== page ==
Michael Monroe soldiers on

The former Hanoi Rocks frontman looks every inch a rock star: leopard-print scarf, snug leather jacket, tight pants, makeup and his signature blond mane
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In a crowded Texas bar overrun with bearded, unkempt guys, Michael Monroe certainly stands out.

As the whip-thin former Hanoi Rocks frontman works his way through Austin’s Club de Ville, he looks every inch a rock star: leopard-print scarf, snug leather jacket, tight pants, makeup and, of course, his signature blond mane.

Monroe visited Austin in mid-March with his current band (which includes former Hanoi Rocks bassist Sami Yaffa and current New York Dolls guitarist Steve Conte) for the South by Southwest music conference/festival. During some downtime at the Harley Does Austin event, Monroe chatted about his look and how he stays in touch with fans, as well as his recording and touring plans.

A lot of musicians these days don’t have the rock-star look; you’ve always stood out with your hair and your clothes. Talk about why that is still important to you.
Michael Monroe: I think a man with character never changes, and a man with no character changes even less (laughs). I have my style and I’ve stayed true. Some of these bands that wore makeup in their past -- maybe it wasn’t their thing, really, because now they look totally different. I don’t trust anybody who changes so much: “Oh, we were young, so we wore makeup.” Well, women wear makeup when they’re older, too, so why shouldn’t I? I’ve always been the same way. It’s my style, and I don’t change. I evolve, but I don’t change my character and I don’t change my style.

Speaking of changes, the music industry has changed tremendously in the last 10 years. Lots of veteran acts see that as a good thing because they can take more control over their careers. How are you benefiting from the way things are now?
Monroe:Well, it hasn’t really changed that much for me. I play live shows; the records don’t sell as much, but I never sold millions of records anyway. There are good points and bad points about it. I’ve had bad deals and good deals. Right now, we haven’t made any deals yet, except for [one in] Japan. But the rest of the world is open. We’re going to make the best possible album and not rush into anything. The record companies can come after us after we get the buzz going.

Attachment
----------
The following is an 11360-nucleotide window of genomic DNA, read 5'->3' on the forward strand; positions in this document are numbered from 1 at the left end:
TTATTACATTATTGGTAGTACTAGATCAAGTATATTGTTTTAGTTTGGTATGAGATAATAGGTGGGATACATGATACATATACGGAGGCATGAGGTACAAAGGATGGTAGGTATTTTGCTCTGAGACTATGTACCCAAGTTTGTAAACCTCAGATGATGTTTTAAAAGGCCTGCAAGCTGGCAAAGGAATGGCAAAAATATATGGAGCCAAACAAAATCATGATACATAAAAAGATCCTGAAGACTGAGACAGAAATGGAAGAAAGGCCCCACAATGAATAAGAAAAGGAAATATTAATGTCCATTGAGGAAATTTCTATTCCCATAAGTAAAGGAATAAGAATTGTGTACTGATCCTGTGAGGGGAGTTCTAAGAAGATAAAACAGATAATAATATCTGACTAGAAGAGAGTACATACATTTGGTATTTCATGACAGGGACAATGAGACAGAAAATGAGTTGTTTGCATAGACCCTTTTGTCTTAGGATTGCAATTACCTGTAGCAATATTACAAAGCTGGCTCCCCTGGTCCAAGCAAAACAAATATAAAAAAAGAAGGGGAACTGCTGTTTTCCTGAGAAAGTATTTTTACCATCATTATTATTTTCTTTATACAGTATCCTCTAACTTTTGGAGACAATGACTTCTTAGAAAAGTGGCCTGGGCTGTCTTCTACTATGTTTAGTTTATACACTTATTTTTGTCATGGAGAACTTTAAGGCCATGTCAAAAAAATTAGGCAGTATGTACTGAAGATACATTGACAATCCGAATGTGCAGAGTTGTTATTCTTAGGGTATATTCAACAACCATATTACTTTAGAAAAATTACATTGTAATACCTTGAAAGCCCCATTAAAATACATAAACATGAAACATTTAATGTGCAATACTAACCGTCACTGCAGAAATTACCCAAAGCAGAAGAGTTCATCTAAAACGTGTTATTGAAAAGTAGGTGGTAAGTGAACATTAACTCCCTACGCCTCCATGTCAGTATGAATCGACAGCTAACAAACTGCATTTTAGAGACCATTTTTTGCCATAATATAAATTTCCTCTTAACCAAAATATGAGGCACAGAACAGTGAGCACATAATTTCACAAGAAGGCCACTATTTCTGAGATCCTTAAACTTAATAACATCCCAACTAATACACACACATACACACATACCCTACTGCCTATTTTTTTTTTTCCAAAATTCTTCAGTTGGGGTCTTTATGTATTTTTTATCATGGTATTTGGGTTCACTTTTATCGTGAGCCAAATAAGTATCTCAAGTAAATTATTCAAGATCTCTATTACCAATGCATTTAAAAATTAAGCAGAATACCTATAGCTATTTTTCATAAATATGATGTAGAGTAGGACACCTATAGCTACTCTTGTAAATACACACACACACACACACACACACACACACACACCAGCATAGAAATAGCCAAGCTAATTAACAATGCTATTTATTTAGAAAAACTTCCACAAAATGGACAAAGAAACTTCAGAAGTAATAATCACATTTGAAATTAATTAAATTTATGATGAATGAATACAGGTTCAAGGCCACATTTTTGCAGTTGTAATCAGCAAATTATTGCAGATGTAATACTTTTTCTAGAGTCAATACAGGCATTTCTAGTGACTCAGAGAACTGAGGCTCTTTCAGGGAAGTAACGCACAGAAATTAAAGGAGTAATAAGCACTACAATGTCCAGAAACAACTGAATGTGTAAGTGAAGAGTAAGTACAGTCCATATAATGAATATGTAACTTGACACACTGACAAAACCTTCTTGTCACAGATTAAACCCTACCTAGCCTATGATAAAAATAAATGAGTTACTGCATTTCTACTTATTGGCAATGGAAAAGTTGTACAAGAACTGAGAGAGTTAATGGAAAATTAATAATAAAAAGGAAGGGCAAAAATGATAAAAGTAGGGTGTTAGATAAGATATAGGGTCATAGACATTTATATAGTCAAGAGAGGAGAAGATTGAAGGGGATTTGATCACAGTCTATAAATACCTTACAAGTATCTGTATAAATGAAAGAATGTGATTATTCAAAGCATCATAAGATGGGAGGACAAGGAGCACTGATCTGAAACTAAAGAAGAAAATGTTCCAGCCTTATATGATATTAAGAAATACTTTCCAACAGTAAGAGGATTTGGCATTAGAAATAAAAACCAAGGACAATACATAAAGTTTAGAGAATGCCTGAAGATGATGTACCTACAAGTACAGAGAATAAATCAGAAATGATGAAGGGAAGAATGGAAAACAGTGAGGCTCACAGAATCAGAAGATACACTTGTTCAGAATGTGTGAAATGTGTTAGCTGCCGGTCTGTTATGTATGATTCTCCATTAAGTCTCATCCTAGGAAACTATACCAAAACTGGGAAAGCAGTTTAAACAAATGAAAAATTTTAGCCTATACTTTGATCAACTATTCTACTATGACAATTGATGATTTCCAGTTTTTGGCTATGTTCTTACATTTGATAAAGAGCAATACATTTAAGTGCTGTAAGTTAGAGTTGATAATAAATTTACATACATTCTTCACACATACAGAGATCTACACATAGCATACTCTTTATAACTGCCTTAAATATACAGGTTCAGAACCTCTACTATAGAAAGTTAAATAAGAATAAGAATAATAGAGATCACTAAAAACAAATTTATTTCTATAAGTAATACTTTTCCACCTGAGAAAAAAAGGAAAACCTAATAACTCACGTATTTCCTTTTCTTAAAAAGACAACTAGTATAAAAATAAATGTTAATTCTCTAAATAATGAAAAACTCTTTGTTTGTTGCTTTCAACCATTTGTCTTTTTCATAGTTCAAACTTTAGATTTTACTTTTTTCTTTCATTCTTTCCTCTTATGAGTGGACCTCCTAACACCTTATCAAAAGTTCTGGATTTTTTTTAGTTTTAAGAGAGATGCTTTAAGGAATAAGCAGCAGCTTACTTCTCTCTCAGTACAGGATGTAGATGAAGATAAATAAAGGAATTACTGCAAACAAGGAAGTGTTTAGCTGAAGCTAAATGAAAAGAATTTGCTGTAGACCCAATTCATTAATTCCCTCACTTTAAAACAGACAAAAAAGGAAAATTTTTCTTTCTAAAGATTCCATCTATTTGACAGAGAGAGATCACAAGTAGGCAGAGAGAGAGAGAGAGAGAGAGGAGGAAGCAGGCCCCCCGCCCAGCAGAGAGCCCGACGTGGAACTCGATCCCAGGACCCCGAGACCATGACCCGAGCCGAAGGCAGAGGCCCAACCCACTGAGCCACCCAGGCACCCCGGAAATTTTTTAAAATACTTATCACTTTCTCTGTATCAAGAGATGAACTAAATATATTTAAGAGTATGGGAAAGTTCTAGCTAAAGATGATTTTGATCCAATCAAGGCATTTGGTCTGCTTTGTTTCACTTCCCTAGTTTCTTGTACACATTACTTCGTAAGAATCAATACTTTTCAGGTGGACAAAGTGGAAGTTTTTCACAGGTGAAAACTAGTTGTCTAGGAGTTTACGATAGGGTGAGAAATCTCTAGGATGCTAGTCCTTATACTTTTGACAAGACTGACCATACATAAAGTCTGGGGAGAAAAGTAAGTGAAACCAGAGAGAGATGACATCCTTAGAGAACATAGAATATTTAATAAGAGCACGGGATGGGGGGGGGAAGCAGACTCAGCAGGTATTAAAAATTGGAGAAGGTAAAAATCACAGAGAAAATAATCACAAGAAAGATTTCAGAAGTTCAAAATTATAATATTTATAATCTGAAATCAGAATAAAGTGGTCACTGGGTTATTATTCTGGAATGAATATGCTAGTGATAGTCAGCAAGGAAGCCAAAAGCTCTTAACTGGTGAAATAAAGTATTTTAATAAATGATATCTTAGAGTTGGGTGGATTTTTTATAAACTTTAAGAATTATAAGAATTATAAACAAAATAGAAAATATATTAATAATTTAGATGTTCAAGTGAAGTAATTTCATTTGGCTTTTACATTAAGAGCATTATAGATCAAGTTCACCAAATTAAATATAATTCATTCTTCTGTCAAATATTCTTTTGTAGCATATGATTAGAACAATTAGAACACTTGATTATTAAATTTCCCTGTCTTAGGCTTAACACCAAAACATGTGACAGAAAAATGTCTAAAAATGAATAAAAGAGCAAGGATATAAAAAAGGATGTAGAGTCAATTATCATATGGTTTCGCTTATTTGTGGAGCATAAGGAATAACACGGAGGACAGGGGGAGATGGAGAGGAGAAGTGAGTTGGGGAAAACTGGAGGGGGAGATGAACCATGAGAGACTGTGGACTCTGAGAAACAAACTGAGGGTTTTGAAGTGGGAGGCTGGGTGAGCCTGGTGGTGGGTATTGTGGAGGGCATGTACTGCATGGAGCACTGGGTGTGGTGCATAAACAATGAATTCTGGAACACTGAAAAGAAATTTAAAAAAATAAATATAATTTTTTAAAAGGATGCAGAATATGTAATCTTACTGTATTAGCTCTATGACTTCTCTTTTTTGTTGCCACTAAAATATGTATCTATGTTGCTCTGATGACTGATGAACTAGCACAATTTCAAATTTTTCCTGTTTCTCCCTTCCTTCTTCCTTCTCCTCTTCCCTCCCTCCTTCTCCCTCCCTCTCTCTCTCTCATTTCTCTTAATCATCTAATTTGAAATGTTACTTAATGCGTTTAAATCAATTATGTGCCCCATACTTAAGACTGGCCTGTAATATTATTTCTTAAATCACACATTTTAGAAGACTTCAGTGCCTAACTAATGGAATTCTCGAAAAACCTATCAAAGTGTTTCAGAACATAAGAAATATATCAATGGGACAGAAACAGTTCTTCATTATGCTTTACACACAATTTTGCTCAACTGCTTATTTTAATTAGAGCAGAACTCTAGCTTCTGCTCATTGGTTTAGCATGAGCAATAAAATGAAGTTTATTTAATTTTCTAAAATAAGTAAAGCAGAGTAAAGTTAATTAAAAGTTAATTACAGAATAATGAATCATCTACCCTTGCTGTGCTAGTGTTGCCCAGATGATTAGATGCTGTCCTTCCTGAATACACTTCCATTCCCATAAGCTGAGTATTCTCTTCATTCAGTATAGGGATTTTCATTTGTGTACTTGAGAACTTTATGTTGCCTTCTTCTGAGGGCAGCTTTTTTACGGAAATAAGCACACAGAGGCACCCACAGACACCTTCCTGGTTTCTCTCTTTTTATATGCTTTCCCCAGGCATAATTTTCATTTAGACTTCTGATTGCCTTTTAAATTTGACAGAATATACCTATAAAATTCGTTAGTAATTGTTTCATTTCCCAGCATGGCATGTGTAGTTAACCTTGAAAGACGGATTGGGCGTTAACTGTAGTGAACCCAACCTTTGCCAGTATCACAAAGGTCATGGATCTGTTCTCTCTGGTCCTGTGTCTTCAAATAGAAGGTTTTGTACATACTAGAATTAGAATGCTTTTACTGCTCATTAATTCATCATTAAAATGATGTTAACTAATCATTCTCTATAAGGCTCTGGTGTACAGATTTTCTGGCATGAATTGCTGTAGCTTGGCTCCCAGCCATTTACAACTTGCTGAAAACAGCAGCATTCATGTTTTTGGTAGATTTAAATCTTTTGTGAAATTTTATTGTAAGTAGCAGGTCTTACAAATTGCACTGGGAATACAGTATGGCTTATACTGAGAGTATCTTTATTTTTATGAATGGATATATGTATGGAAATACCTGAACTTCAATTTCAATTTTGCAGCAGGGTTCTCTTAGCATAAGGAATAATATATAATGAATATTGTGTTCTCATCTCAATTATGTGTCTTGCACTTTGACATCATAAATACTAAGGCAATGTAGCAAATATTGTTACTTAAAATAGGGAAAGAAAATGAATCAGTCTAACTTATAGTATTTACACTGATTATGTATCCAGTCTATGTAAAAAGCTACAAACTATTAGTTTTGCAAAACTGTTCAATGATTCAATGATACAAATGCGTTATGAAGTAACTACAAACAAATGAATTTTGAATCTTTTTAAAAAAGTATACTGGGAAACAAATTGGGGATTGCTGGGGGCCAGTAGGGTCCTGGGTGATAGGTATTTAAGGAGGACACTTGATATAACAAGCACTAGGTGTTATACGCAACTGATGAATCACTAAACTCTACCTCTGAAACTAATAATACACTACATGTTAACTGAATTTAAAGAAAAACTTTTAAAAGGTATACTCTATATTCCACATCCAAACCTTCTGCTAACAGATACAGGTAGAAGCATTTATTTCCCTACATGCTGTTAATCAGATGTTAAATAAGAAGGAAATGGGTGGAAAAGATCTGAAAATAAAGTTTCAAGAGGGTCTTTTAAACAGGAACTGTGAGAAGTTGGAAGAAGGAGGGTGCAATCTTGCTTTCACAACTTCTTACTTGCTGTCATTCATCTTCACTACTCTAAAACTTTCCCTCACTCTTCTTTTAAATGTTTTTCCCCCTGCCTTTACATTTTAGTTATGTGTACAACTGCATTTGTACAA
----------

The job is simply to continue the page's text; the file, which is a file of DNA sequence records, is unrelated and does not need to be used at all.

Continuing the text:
Apple’s Mobile Backstage application wasn’t around when you were starting out. What are some of the other modern devices that you’re using to stay in touch with fans?
MM: The mobile access [application] is the newest thing, so it’s like we’re cutting-edge with that. It’s a step up from Twitter – it’s like Twitter, Facebook and all of that combined. But I think the best way to get to the fans is to meet them after the shows. It doesn’t take much of my time to make somebody happy by signing an autograph and exchanging a few words.

But the Internet and all that, it’s a necessary evil, I guess – you have to do it. I like the Mobile Backstage application because it’s really personal – fans get messages from us, and when we’re not together, it’s fun [for me] to see what the other guys put up there.

Let’s talk about the current band. How did you decide that these were the guys you wanted to work with now?
MM: Well, Sami, Ginger and me hooked up last summer. Sami and me started talking about putting a band together. He had said he wanted to play with me again, and I said, “This is a perfect time because I’m restarting my solo career.” But this became a collaboration as opposed to being a bunch of backup guys. I’m a band-oriented kind of guy, so I like a band situation where everybody is involved in the creative process.

We got together with [Wildhearts guitarist] Ginger at the end of summer, and we wrote a couple of songs. Then, at the end of the year in Finland, I was at Alice Cooper’s show in Helsinki. Alice invited me up to do “School’s Out,” and Ginger came up to me at the end of show and said he would like to join my band. I called Sami the next day, and we agreed to bring him in.

We actually had a different guitar player at first, but Steve Conte came in when the first guy took off. So we got Steve in at the last minute, a couple of weeks before [my March tour].

Let’s talk about your upcoming album. Have you started recording it yet?
Monroe: We haven’t decided where to do it or who’s going to produce. We’re going to do a few songs first and see who we want to work with and how it goes and what studio we want to use. We’ll put out something this year – if not the whole album, then at least a couple of songs and a video. If not by the end of the year, then by the early part of next year we’ll have an album out.

You have some European shows scheduled for later this year. What are your touring plans after that?
Monroe: We’re probably going into the studio -- if not over the summer, then in the fall. We’ll be playing some festivals this summer. After we get the album out, we’ll do some heavy touring. And it’s not confirmed yet, but it looks like we’ll be [touring] the East Coast in May.

There was a Hanoi Rocks reunion from 2002 to 2008. Is there any chance of another reunion?
Monroe: No – no chance. That’s it. That was incredible that it even happened. Me and Andy [McCoy] got reacquainted, and the whole thing was born again and we kind of finished what we started. It was interesting to see what we could do now after all these years, with the way we both had evolved.

We did three great albums, but after the third album, it wasn’t going any further. We weren’t writing anymore; we weren’t even hanging out anymore much. A year, year and a half went by … so we put it to bed with integrity, finishing the band honorably. That’s over and done with now.